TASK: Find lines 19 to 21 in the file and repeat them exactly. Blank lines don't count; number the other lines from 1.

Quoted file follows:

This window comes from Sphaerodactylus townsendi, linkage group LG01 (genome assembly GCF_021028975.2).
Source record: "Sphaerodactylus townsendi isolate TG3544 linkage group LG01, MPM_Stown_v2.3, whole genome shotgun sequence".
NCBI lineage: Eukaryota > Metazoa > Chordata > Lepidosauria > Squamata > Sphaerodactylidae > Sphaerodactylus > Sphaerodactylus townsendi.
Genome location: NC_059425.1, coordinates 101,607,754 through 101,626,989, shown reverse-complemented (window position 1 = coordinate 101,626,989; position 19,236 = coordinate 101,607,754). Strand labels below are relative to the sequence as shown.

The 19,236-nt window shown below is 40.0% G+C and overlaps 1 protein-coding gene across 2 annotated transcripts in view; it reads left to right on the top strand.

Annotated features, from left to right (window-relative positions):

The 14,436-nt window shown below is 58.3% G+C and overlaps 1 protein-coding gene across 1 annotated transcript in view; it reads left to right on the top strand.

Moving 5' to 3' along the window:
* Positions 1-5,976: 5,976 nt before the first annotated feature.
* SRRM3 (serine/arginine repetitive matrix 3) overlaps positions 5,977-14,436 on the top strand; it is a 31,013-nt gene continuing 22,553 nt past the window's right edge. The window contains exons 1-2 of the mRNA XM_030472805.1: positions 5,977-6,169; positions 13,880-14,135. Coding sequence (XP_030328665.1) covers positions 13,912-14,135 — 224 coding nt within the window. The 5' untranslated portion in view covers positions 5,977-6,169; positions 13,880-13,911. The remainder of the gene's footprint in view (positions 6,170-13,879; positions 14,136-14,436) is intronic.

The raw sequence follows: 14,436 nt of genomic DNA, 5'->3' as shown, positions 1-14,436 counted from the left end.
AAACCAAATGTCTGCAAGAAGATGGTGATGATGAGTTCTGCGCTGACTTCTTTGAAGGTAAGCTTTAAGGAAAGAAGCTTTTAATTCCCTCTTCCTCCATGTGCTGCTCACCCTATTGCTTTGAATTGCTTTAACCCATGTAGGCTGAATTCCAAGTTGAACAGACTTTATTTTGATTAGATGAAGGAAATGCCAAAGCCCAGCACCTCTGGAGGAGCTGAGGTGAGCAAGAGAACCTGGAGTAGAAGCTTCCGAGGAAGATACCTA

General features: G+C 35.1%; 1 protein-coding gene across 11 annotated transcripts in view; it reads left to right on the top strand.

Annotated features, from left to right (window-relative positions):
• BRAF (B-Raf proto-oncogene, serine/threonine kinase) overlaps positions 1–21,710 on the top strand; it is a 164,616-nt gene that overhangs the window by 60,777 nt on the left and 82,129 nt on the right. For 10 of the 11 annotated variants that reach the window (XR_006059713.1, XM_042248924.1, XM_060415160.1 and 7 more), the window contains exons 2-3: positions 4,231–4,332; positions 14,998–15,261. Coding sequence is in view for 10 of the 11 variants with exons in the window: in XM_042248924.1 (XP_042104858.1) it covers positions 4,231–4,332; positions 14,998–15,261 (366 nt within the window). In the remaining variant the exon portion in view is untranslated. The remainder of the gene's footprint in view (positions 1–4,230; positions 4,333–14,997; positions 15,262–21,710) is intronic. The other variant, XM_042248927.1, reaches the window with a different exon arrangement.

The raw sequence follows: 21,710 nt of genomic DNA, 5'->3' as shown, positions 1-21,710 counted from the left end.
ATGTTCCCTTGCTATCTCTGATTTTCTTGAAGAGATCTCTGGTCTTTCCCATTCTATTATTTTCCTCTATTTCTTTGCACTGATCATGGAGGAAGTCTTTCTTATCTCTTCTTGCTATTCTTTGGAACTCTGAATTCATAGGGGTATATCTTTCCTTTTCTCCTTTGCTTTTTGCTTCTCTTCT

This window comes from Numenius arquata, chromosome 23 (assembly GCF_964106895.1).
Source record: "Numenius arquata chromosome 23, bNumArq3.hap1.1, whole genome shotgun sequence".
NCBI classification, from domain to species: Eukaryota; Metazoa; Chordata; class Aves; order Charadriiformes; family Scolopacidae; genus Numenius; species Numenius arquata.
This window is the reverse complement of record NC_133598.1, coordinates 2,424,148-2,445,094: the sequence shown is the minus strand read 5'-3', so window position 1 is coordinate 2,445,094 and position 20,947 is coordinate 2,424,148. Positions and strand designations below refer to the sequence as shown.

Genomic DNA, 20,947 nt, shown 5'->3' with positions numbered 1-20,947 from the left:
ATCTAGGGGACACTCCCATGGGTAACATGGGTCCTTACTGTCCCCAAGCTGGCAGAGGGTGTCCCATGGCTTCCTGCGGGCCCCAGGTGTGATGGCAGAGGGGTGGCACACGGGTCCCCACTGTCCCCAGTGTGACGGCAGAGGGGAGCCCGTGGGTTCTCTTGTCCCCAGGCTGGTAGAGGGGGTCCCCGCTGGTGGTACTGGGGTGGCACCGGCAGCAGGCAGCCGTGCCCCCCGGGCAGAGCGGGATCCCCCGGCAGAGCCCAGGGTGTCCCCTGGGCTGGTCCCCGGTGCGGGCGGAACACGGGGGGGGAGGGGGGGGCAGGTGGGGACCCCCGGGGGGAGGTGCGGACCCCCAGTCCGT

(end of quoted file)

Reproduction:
Source record: "Numenius arquata chromosome 23, bNumArq3.hap1.1, whole genome shotgun sequence".
NCBI classification, from domain to species: Eukaryota; Metazoa; Chordata; class Aves; order Charadriiformes; family Scolopacidae; genus Numenius; species Numenius arquata.
This window is the reverse complement of record NC_133598.1, coordinates 2,424,148-2,445,094: the sequence shown is the minus strand read 5'-3', so window position 1 is coordinate 2,445,094 and position 20,947 is coordinate 2,424,148. Positions and strand designations below refer to the sequence as shown.